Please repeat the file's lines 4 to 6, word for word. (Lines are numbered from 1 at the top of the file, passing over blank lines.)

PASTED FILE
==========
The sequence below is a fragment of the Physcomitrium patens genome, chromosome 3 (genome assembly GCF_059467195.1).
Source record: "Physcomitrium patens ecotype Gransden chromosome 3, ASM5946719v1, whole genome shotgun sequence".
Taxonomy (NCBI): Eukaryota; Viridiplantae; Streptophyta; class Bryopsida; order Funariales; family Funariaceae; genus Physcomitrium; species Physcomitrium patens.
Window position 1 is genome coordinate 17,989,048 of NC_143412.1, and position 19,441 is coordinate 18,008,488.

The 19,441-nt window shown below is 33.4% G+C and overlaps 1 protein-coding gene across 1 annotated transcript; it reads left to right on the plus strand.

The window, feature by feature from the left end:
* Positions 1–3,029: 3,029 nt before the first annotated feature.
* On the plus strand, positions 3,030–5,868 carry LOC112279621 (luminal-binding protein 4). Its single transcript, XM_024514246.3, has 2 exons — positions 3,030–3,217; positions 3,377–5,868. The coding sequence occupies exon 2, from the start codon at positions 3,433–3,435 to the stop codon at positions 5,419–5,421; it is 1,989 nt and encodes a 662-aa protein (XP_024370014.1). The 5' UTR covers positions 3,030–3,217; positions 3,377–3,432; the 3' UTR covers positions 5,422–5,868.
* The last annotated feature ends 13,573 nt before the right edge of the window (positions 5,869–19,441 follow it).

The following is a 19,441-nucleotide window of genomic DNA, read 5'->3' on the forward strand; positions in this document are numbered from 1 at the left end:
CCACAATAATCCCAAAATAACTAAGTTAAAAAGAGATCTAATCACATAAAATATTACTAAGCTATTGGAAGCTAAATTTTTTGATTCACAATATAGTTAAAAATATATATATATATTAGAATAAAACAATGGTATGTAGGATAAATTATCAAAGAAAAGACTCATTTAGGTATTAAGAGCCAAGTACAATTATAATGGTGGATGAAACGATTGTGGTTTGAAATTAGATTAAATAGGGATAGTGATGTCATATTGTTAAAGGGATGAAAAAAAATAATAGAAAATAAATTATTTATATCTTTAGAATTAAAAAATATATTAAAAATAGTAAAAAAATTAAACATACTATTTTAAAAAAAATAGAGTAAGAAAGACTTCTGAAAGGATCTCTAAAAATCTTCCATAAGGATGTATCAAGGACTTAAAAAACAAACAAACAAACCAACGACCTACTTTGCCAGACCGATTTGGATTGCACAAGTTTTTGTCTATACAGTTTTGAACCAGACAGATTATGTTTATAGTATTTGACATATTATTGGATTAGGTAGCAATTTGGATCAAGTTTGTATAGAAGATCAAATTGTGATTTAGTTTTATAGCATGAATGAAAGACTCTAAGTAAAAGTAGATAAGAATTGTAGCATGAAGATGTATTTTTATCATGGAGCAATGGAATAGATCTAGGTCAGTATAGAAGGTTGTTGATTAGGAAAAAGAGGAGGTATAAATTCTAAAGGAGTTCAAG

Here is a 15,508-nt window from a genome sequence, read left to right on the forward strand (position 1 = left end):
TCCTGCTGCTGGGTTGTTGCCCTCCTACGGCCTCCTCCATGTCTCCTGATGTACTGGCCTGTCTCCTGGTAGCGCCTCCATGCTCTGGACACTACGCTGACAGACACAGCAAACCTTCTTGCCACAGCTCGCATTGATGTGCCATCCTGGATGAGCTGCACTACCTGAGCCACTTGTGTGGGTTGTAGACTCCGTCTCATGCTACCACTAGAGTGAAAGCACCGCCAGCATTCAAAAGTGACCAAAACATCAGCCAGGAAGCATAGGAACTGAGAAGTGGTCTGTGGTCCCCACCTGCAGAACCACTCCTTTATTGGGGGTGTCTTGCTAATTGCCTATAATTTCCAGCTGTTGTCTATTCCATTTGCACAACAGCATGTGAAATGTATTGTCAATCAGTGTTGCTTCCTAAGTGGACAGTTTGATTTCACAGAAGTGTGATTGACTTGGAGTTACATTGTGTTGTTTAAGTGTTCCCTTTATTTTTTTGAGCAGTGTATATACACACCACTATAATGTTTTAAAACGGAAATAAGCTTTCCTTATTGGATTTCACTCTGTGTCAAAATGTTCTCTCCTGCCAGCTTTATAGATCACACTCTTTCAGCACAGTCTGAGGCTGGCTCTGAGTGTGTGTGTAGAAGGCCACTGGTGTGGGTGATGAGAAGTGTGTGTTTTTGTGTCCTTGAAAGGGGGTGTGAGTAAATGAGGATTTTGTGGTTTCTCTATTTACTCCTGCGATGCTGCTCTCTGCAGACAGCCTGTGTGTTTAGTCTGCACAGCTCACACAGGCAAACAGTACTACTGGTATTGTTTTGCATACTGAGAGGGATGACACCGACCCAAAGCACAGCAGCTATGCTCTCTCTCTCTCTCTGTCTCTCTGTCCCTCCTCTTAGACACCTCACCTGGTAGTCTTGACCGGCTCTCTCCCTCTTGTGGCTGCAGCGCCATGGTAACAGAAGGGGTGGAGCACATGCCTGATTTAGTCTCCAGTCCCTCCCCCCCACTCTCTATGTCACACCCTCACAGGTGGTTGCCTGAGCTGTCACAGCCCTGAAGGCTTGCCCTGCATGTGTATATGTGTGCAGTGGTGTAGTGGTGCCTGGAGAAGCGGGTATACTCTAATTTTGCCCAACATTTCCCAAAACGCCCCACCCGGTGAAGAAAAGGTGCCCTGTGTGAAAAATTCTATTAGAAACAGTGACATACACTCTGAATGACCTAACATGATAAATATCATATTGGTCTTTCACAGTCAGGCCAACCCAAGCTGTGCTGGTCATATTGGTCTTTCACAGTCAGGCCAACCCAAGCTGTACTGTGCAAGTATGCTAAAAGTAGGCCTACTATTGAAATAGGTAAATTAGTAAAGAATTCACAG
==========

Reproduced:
Window position 1 is genome coordinate 17,989,048 of NC_143412.1, and position 19,441 is coordinate 18,008,488.

The 19,441-nt window shown below is 33.4% G+C and overlaps 1 protein-coding gene across 1 annotated transcript; it reads left to right on the plus strand.

The window, feature by feature from the left end: